Through quiet collaboration, wealthy predators in Canada have used economic and political power to sustain unconscionable wireless profits. This will not change because those same vultures control much of Canada’s mainstream media. That means high prices and defective competition are not considered newsworthy.
We recently learned the Canadian Radio-television and Telecommunications Commission imposed a $7.5 million penalty on Bell Canada for violation of the Telecommunications Act for interference with the business of Videotron, its main competitor in Quebec. CRTC determined the company had delayed Videotron’s network deployment and “created a competitive advantage for Bell Canada.”
Bell Canada is a segment of BCE Inc., which had annual revenues of $23.45 billion. The $7.5 million penalty represents 0.03% of its owners annual revenue.
According to Statistics Canada, the average industrial earnings in Canada for an individual was $58,790 in 2021. Based on an industrial worker’s revenue, to an individual, the penalty assessed Bell would be equivalent to $19.
Lack of competition, industry-friendly regulation and laughably ineffective penalties are the main reasons Canadians pay what we do for communication services, including internet and cell phones. Finland-based telecom research firm Rewheel concluded prices in the Canadian wireless market “continue to be the highest or among the highest in the world.”
- During September 2021 the MIN monthly price for a 4G&5G smartphone plan with at least 1,000 mins, 10 Mbit/s and 100 gigabytes was 13x more expensive in Canada than in France.
- The minimum monthly price for a smartphone plan that includes 20 gigabytes in Canada is the highest among 51 European, American, Asia Pacific, Middle East and African countries.
- Like many other independent research studies (e.g., Wall, FCC, OECD), we have consistently shown the last 5 years that Canada has among the highest monthly/gigabyte prices. The root cause of the high Canadian wireless prices, as we shown in our 2019 study, is the fact that the Canadian wireless market is a de-facto network duopoly.
- In light of the proposed acquisition of Shaw (Freedom Mobile) by Rogers, that would further concentrate retail market shares and most importantly consolidate probably beyond repair the network layer.
- Absent of effective remedies, the merger will most likely significantly impede competition in the Canadian wireless market and result in higher prices and consumer harm.
This image shows Rewheel’s list of costs of 4G & 5G smartphone plans with at least 1,000 mins and 10 Mbit/s peak speed.
Since Rewheel’s report, the billionaire Shaw family encountered resistance to the sale of Freedom Mobile to the billionaire Rogers family. So, the Shaws looked elsewhere and decided to sell to the billionaire Peladeau family, which controls about one-quarter of cellular service in Quebec.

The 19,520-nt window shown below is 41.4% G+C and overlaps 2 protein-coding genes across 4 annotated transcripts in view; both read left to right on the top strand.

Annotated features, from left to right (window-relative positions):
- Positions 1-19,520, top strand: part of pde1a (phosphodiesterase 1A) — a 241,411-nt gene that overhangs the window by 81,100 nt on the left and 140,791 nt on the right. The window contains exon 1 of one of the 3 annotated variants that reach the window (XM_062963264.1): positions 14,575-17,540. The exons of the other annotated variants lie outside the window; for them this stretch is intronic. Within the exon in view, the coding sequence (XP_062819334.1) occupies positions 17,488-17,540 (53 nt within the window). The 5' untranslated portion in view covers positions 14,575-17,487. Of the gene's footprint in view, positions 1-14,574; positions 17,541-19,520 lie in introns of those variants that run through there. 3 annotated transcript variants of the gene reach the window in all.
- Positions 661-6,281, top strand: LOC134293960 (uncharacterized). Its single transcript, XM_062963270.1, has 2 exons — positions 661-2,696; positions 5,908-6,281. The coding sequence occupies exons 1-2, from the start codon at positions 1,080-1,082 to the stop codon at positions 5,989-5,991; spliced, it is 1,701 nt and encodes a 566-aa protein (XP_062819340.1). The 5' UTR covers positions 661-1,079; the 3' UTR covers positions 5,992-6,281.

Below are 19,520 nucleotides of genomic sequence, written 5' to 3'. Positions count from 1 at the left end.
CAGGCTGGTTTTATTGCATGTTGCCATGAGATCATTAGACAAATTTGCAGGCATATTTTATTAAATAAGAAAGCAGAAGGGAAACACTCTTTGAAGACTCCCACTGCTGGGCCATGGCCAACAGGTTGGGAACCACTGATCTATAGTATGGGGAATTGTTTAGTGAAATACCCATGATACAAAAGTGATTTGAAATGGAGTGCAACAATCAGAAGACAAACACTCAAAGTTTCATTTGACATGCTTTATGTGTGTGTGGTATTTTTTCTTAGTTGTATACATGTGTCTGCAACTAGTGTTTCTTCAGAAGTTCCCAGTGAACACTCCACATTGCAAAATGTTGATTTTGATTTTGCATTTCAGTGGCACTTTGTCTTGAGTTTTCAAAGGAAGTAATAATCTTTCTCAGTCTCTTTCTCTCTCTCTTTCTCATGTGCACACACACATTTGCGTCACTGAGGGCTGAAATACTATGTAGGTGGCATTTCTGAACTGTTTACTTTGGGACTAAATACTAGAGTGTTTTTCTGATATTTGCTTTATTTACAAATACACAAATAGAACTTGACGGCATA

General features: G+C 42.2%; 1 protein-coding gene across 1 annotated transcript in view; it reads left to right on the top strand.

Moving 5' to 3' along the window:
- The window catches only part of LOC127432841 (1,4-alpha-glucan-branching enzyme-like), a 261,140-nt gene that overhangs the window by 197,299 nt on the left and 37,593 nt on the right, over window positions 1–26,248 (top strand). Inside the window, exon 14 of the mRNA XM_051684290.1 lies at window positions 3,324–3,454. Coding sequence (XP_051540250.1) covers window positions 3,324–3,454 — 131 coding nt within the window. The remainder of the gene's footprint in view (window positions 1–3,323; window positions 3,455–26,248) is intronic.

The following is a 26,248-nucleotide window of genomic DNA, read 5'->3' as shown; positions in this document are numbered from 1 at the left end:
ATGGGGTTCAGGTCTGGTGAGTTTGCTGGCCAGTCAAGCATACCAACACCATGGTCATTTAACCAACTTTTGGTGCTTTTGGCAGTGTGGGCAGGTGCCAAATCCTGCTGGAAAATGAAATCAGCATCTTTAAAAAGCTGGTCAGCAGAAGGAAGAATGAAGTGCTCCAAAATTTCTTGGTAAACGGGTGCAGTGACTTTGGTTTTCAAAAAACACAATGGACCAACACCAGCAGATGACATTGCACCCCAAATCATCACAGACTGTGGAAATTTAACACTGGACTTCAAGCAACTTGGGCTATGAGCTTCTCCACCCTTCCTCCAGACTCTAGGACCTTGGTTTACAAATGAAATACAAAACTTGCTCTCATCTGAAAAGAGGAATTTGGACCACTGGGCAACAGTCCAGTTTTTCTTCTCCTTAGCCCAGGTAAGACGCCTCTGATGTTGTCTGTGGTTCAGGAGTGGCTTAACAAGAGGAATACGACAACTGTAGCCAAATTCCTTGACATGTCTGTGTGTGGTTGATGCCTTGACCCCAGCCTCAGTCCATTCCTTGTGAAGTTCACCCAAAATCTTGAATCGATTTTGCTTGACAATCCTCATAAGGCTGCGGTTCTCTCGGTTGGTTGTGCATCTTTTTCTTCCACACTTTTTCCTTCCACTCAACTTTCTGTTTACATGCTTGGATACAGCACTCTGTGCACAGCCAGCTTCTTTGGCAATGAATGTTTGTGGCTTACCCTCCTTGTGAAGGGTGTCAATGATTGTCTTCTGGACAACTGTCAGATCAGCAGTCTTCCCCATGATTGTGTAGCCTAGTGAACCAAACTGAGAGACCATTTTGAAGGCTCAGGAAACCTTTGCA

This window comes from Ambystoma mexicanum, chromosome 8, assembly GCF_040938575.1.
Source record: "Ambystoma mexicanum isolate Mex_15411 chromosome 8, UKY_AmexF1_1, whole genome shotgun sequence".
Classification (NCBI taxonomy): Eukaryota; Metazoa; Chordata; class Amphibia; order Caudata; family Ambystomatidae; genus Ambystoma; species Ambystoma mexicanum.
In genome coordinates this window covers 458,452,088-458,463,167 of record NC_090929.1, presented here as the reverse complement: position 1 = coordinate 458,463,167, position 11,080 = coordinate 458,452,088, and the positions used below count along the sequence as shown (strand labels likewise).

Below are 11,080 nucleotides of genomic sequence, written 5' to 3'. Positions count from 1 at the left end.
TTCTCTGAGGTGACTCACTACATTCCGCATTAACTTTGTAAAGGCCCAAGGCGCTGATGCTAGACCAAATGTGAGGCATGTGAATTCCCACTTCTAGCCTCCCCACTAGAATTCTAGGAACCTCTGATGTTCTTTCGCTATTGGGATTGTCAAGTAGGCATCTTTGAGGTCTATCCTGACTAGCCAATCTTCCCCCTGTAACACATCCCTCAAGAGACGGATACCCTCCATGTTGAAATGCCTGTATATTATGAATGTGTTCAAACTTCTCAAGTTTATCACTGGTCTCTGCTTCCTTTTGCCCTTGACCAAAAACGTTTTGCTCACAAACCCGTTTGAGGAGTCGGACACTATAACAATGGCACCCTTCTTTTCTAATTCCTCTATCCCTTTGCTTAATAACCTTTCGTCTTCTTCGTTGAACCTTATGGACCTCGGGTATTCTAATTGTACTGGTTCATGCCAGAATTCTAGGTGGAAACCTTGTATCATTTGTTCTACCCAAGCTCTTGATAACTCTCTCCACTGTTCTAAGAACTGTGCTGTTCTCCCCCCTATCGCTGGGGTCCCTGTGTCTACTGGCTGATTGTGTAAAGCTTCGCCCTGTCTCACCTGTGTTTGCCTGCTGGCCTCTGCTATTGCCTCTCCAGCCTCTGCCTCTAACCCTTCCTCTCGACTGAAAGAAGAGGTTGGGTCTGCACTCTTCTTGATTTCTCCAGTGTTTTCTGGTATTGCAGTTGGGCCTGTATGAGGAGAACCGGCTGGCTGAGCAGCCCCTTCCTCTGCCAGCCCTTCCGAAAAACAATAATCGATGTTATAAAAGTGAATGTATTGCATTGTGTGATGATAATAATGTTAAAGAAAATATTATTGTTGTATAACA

Canada has allowed a handful of super-rich to control most communication services in the country. For decades, sham competition has been maintained because of ineffective or non-existent regulation, despite regular promises that improvements were soon to occur.
Concerns about Canadian wireless costs have been expressed for years:
A study released earlier this year by the SeaBoard Group found average cellphone users in Canada pay 33% more for their wireless plans than their U.S. counterparts do, while heavy users pay 1.5 times as much.The Wireless Wars – 2007
Our policy to increase competition in the wireless sector is providing Canadians with more choices and access to the latest technology at lower prices.Spokesman for Industry Minister James Moore – 2013
The Competition Bureau says greater wireless competition would not only lower prices, but also boost the Canadian economy…Competition Bureau of Canada – 2014
Market power concerns persist in the Canadian wireless industry. When market power is exercised, prices are higher, and wireless penetration is lower, than in a market that is competitive.Competition Bureau of Canada – 2018
The CRTC has once again refused to mandate the big telcos sell wholesale access to their wireless networks to fledgling rivals without towers of their own, a decision critics call a blow for competition and for Canadians fed up with big cellphone bills.CBC – 2018
Consumer advocates say a rare consensus is forming among the major political parties ahead of the federal election that Canadians need protecting from gouging by the country’s big telecom companies.Global News = 2019
The Liberal government is giving Canada’s big three national wireless providers two years to cut their basic prices for cellphone services by 25 per cent — and telling them it will step in to cut prices if they don’t comply.CBC = 2020
Lower your prices or else, Trudeau tells big telecom at debate.The Wire Report – 2021
The Canadian March 2021 wireless prices are among the highest in the world and 3 to 14x higher than French prices.